Microsoft, however, has a different idea. It wants you to be proud of what you're wearing when you're at your computer or console. Perhaps more importantly, the company wants you to be proud of Microsoft.
What else can one conclude from perusing Microsoft's new Hardwear Collection? A fine name, you'll surely agree.
Channeling its inner Gucci, Microsoft has released this nine-piece wonder in collaboration with Gavin Mathieu, founder of Supervsn Studios.
Should you have missed out on Supervsn before now, it's "a Los Angeles-based collective that is focused on creating thought-provoking PRODUCTS, CONTENT, and EXPERIENCES that INSPIRE CREATIVITY. Defined by the intersection between CREATIVITY and REALITY, when ENERGY becomes an IDEA, and an IDEA becomes a REALITY."
Wow. That tired me out.
(All those capital letters aren't mine. The ones in quotes, that is.)
How, then, does Microsoft want to inspire your creativity? Well, by getting you to pay $150 for tech pants. Perhaps you're unfamiliar with the concept.
Let's allow Microsoft to enlighten you. Its new Hardwear Tech Cargo Pants come in a slightly uncreative selection of colors: green or green.
What makes them specifically tech pants? I'm not entirely sure. All I can give you is Microsoft's own sell: "'Cargo pants are my go-to item as a creative,' said creative director Gavin Mathieu. This updated staple adds extra pocket placements and other thoughtful features for accessibility. 'You can zip the legs off and have cargo shorts on if you need to. It's versatile so that you can do your thing.'"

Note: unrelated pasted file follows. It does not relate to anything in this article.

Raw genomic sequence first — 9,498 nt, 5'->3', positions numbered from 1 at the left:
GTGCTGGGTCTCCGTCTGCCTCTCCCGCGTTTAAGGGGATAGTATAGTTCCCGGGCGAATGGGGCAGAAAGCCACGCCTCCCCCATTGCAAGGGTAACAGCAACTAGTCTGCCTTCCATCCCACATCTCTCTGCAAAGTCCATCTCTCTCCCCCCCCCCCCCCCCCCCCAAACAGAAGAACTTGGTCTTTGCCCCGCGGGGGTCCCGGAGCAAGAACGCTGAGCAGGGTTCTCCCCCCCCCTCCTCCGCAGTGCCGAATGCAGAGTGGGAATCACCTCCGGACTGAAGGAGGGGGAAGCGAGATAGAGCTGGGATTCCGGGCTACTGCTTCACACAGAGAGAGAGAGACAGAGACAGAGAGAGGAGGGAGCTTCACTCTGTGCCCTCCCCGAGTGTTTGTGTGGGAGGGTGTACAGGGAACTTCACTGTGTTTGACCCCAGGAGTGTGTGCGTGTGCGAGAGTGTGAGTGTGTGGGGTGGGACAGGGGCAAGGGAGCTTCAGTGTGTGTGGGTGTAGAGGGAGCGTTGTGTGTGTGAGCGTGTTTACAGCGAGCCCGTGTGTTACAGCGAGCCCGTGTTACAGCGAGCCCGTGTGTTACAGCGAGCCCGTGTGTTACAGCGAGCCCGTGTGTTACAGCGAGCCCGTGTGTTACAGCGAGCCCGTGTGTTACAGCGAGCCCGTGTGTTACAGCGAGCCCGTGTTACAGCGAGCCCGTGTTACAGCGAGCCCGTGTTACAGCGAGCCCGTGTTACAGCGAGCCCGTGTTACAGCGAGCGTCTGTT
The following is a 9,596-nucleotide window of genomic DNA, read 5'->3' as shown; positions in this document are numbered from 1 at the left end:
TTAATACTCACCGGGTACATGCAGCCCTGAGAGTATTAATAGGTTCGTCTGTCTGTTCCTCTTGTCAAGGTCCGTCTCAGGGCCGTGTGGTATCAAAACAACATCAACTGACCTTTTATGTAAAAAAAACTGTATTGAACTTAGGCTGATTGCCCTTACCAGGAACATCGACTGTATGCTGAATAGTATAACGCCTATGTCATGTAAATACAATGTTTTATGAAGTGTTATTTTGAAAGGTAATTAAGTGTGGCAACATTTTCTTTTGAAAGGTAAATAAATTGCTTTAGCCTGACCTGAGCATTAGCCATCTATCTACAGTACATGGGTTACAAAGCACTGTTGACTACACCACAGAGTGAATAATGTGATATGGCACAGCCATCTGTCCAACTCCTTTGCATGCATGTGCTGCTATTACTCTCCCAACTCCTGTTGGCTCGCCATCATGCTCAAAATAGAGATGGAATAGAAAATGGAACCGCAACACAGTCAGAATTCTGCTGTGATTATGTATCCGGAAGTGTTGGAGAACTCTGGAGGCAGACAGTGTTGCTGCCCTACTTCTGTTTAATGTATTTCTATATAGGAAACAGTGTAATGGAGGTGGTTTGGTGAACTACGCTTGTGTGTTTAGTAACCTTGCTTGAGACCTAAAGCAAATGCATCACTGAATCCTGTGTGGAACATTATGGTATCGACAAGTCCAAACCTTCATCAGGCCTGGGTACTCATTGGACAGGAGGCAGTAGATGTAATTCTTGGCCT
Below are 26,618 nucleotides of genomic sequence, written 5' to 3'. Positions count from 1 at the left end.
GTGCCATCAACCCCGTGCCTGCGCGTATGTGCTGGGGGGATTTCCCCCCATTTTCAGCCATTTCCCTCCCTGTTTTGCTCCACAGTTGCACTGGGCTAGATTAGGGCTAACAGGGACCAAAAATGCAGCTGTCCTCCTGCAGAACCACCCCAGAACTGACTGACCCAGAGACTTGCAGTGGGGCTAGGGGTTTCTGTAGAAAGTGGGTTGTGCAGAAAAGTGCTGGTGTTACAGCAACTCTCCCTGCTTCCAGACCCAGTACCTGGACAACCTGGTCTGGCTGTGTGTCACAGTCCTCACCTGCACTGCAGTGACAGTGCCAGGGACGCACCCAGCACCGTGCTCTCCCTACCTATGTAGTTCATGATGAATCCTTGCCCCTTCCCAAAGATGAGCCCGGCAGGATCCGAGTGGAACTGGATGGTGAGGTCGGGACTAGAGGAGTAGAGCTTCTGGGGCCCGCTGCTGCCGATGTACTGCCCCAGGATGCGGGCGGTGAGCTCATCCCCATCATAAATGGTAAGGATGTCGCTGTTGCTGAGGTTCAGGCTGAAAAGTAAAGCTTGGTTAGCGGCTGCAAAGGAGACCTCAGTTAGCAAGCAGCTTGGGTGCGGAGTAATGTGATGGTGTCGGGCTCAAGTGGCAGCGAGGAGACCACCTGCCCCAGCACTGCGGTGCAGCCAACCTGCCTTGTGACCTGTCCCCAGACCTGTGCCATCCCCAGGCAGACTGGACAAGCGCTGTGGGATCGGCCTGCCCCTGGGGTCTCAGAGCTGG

Your thing may not be my thing or even Mathieu's thing. These tech pants things, though, have specific attributes: "100% cotton ripstop, Cargo pockets, Waist adjusters, Zip-off leg, Leg print."
Should you still be unconvinced about paying $150 for pants to sit about in all day, may I recommend the Hardwear Blue Sky Green Hill Tee? This has a modest front with a Hardwear logo. On the back, however -- did you get there already? -- is the Windows XP bliss wallpaper. Yours for a mere $60.
The sell is, again, pulsating: "'I grew up with this iconic image as a symbol of potential, opportunity, and hope,' said Gavin Mathieu of the Microsoft computer background. The creative director of Supervsn designed the Blue Sky Green Hill tee with the wayward mouse included. 'A nod to thinking outside the box.' Explore this design in black and mustard colorways.
So very outside the box and the very definition of irresistible for many, I imagine.
Microsoft has done a fine job of changing its image since the dour, cold-hearted Bill Gates days. A little warmth from your CEO, a more inviting sense of design from your hardware and even a finer aesthetic for your software can come together and lift your brand spirits.
You, too, then can change your image and bring more "ENERGY" and "CREATIVITY" to your look.
You'll be surprised how hopeful it'll make you feel.